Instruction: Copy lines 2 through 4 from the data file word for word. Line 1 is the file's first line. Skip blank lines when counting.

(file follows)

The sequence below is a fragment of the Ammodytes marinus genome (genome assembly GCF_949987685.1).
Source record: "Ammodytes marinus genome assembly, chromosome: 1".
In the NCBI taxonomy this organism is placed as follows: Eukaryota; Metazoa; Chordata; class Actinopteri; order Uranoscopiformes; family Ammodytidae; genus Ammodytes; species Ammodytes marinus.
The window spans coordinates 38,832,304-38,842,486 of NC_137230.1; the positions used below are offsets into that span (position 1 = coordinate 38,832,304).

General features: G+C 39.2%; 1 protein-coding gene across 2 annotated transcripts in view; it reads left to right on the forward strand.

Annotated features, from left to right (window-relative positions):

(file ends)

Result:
Source record: "Ammodytes marinus genome assembly, chromosome: 1".
In the NCBI taxonomy this organism is placed as follows: Eukaryota; Metazoa; Chordata; class Actinopteri; order Uranoscopiformes; family Ammodytidae; genus Ammodytes; species Ammodytes marinus.
The window spans coordinates 38,832,304-38,842,486 of NC_137230.1; the positions used below are offsets into that span (position 1 = coordinate 38,832,304).